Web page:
Gideon Moore replaced Simon Davies as global managing partner of Linklaters at the start of the year after an unsettled period for the City giant. The finance veteran talks to Legal Business about leadership, lockstep and diversity.
LB: You’ve just finished your first partners’ conference in Berlin as managing partner. What messages did you give to partners?
Gideon Moore (GM): I chose to say: ‘We’ve got a few decisions to make and it’s not for me to make them for you but I’d like to talk you through the options.’ We’ve got some great clients, we do some front-running work, but we need to have confidence. While it’s not endearing to be in someone’s face, there’s a balance. We’re all bloody lucky to be here, so be positive!
LB: Will Linklaters still have the same remuneration system in 10 years? Is the model outdated?
GM: In too many instances organisations can drift along doing the same. Let’s have the discussion. Michael Bennett, our head of disputes, looked at this a while back and I thought we ought to bring that to the partnership in a way which says: ‘Would we like to do something else, or endorse what we currently have?’
Any model for a law firm has to be one the partners feel is fair and the way profits are distributed is fair in terms of input/output over a period. Do I think we will migrate to an eat-what-you-kill type remuneration? No. What is fundamental to a firm such as this is that you don’t get individuals coming into a room and coming out with a number. Linklaters won’t end up in that space. That’s an anathema.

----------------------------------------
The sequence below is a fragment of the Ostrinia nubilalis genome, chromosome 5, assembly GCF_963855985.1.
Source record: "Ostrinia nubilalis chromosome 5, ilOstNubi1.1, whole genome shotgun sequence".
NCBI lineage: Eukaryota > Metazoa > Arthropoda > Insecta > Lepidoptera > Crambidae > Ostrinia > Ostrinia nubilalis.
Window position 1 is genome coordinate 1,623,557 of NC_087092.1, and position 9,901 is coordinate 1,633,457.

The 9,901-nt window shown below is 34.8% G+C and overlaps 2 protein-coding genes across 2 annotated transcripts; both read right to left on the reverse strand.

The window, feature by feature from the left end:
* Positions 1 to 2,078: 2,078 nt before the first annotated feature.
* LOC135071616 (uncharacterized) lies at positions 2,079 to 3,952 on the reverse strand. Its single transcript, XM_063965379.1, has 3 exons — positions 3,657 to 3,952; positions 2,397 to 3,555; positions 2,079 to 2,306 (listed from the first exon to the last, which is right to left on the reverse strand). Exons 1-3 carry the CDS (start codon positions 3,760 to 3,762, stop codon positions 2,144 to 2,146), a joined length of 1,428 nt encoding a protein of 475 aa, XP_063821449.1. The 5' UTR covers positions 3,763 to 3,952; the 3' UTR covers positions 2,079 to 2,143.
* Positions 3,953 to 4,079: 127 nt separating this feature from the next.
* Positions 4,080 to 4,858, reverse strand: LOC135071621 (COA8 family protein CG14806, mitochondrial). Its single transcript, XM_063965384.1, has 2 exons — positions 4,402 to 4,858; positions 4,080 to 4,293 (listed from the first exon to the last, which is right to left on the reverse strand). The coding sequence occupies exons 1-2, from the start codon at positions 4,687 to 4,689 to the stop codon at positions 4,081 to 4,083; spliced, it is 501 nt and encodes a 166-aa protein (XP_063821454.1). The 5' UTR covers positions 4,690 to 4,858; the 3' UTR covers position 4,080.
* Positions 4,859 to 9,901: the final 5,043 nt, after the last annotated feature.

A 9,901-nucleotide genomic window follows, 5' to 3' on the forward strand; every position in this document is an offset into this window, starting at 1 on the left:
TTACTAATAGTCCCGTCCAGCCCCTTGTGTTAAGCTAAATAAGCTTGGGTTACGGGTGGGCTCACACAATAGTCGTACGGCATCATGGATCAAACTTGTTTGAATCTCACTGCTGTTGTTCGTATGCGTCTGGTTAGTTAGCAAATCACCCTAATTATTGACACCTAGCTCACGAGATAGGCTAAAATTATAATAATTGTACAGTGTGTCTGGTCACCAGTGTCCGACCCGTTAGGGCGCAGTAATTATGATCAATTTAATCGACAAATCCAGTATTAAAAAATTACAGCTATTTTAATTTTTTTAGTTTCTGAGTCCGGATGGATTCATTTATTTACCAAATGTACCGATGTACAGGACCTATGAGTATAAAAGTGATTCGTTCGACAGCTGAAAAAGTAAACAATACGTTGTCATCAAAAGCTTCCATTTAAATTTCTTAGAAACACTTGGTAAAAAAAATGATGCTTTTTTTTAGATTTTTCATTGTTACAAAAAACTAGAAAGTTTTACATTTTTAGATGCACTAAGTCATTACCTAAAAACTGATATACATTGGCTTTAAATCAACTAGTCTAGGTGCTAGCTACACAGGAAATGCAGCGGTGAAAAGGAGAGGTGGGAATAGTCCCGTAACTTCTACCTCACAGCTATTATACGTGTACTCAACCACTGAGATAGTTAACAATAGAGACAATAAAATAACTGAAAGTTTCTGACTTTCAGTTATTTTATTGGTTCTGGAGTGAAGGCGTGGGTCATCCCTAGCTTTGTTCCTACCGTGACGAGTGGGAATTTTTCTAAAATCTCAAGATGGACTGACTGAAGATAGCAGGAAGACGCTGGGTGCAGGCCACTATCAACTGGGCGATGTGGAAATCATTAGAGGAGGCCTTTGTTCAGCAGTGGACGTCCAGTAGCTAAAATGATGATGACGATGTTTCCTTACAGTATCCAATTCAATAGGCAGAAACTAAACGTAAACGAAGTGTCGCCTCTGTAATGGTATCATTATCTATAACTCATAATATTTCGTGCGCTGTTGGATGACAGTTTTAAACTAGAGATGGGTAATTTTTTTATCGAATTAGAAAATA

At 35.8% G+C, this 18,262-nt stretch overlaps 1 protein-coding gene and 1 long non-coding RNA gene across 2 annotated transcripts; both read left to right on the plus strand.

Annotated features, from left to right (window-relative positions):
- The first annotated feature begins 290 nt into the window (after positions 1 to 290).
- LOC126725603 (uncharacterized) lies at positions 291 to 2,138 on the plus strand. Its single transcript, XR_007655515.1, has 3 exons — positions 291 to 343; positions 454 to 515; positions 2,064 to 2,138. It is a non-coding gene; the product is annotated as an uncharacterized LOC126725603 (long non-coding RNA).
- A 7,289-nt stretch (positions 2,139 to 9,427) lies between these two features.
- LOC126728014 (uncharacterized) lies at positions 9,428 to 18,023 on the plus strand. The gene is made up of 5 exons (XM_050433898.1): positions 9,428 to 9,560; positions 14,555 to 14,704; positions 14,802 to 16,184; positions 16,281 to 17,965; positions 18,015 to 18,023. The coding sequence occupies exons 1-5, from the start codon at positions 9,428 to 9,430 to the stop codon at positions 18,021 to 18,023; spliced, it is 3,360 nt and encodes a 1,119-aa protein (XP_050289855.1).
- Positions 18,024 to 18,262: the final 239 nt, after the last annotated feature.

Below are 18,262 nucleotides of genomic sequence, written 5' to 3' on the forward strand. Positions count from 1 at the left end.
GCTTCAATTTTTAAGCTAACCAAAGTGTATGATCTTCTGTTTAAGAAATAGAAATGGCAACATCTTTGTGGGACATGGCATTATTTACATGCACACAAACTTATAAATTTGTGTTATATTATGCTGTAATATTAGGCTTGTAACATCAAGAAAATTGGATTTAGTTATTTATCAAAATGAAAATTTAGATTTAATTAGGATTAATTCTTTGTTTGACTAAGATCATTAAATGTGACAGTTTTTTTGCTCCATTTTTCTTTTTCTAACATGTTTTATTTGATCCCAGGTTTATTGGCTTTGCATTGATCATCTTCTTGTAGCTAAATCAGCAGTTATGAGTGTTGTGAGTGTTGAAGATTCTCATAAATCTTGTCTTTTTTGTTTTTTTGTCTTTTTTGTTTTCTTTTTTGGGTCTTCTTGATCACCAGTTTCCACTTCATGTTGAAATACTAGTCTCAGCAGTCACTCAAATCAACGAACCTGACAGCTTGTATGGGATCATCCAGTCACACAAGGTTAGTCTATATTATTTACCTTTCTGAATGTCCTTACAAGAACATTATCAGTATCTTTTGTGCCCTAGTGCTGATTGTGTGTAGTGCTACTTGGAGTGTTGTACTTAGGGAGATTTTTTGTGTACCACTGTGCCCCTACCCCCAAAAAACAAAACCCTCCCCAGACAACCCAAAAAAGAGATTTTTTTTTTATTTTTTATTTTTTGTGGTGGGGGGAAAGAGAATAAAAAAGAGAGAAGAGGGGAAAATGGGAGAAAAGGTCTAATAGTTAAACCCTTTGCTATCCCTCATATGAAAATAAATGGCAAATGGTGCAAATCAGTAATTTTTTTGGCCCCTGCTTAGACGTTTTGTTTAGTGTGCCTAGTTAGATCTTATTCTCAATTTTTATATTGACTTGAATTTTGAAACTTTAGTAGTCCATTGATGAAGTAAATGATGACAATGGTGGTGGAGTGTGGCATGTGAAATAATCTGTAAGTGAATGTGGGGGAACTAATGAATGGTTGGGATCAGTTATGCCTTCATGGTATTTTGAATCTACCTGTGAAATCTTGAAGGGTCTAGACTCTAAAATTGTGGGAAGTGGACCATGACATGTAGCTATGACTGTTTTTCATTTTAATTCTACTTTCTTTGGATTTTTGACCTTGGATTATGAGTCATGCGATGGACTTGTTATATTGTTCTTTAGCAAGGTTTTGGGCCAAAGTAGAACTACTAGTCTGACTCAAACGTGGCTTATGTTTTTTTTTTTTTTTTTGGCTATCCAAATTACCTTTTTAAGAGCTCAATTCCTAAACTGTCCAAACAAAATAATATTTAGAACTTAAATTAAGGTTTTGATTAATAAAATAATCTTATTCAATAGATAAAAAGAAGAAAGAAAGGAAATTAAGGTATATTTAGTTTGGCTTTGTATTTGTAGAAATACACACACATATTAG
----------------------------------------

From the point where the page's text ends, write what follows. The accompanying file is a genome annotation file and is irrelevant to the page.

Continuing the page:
LB: How much pressure is the lockstep model under from US firms?
GM: If you change your remuneration model solely with a view to addressing US firms, you would have to change it so markedly that the upside might not cover the downside. What that might do is make sure the American firms offer even more to make sure they get the right person. I want to do what’s best for us, rather than second-guess what rivals may do.
Most people in this building are on someone’s recruitment list but so few in percentage terms actually leave. The fact they’re still turning up to Silk Street means there’s a bit more to life here than just the compensation.
LB: What’s your approach to the US?
GM: The approach we’re taking is to work out what capability we need in New York to service our clients through our global network. Say on a UK/Dutch/US deal, you’re able to say to the client: ‘Rather than have Slaughter and May, De Brauw and Davis Polk, why not come to Linklaters because we’ve got the Dutch, the UK and whatever you need in the US covered?’
LB: What’s your leadership style?
GM: Rather than have a fully baked idea and ram it down people’s throats, I arm myself, like I would on a deal, with bullet points and principles and then develop ideas. It’s an inclusive, discussion-led approach.
LB: What is your approach to diversity?
GM: Historically the target has been to have 30% women on the partnership board and executive committee. I’ve decided is that, in addition, women should make up at least 30% of all our leadership positions – so our intention is to include sector, practice and office heads, which are often roles people have before moving on to our boards.
LB: Some people would argue that Linklaters has been inward-facing and costs-driven since the financial crisis. Is it time to be more ambitious?
GM: It’s important to grow our business in a way that allows us to achieve sustainable profitability. You might not be planning for the future and cutting costs which you can skate over for a year or two but it will come back to bite you. I would encourage the partners to look for growth as there’s only so much cost that you can cut.
For more commentary on Linklaters subscribers can see After Harvard Kool-Aid and lost years can Moore galvanise Linklaters?